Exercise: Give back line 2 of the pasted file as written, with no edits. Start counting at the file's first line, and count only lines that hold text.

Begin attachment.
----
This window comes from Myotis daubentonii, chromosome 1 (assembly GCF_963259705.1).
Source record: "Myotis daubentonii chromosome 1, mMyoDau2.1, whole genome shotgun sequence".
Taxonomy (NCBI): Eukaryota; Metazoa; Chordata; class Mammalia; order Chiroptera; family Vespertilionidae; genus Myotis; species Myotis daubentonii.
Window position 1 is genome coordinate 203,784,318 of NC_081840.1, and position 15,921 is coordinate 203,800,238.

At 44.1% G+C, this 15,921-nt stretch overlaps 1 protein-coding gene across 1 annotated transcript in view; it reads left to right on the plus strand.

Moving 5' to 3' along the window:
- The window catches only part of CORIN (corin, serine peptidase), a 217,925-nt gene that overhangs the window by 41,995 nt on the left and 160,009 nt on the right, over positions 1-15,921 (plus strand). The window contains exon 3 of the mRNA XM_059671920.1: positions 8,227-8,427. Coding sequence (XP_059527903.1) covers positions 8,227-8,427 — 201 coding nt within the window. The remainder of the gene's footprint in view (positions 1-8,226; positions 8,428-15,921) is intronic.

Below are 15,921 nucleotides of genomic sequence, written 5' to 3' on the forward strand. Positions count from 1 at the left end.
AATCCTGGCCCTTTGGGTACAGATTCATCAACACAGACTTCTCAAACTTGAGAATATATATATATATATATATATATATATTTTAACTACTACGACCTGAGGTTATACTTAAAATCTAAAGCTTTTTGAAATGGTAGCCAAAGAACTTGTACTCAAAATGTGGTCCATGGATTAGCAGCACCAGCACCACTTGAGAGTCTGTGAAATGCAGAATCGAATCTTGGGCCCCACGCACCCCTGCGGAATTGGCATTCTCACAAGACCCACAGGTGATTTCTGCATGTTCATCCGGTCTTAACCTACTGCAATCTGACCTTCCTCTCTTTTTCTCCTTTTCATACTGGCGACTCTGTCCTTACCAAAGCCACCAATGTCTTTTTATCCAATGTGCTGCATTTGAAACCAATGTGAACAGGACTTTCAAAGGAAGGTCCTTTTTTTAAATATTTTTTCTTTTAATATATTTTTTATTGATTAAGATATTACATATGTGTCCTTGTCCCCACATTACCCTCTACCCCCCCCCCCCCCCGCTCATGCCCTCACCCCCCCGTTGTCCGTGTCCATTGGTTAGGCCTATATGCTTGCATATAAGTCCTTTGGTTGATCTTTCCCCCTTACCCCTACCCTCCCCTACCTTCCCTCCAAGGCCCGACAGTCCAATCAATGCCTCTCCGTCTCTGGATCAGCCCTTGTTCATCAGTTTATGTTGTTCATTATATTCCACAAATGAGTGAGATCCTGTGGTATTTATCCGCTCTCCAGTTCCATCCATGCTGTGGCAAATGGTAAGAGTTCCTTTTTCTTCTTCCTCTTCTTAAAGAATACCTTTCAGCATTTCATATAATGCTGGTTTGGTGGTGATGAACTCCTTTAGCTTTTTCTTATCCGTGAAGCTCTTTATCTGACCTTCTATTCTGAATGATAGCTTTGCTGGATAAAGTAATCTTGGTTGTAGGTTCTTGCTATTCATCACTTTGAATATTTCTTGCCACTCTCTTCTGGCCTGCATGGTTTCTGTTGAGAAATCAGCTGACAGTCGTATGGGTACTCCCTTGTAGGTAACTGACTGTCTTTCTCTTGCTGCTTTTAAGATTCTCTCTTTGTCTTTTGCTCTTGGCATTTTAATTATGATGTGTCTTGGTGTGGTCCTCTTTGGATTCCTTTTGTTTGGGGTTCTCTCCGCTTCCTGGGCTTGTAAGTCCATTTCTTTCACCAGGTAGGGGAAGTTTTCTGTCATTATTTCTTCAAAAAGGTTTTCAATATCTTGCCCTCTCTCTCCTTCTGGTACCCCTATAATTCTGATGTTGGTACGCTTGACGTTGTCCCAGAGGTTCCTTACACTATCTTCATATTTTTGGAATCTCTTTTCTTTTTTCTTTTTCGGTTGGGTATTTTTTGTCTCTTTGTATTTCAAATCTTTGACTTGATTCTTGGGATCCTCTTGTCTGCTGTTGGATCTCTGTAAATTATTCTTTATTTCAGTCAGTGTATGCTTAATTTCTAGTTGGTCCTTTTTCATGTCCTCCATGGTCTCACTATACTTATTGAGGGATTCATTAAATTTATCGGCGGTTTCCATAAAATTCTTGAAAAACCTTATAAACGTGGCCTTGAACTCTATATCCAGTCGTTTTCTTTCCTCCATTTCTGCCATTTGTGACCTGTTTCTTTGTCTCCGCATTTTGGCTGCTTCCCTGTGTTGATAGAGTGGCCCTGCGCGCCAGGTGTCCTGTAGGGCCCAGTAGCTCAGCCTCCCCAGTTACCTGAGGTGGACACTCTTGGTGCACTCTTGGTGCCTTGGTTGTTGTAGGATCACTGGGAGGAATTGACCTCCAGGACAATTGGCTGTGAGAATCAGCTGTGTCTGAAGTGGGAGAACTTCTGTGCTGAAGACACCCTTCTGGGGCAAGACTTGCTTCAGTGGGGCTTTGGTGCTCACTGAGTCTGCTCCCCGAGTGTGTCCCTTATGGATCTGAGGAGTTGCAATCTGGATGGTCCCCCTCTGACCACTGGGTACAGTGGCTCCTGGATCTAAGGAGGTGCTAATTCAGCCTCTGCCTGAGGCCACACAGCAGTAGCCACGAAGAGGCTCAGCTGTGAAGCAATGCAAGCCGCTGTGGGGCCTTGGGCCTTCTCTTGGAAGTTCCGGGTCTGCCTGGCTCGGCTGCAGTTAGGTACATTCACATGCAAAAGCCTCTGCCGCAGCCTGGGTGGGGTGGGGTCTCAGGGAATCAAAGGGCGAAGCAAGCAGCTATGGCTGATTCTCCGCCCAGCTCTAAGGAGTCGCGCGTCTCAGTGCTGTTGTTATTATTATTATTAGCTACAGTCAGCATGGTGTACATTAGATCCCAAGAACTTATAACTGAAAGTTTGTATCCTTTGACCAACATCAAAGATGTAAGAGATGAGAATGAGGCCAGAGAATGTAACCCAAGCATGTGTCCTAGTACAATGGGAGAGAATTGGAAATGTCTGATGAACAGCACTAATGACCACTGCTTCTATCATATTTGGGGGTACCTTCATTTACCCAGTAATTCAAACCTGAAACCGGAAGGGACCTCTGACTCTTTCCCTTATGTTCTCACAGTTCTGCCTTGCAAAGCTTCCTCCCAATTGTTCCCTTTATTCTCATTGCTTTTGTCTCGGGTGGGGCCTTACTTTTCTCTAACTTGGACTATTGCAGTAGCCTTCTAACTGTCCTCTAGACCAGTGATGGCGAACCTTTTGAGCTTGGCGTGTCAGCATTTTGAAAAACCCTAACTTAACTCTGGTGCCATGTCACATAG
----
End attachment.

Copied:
Source record: "Myotis daubentonii chromosome 1, mMyoDau2.1, whole genome shotgun sequence".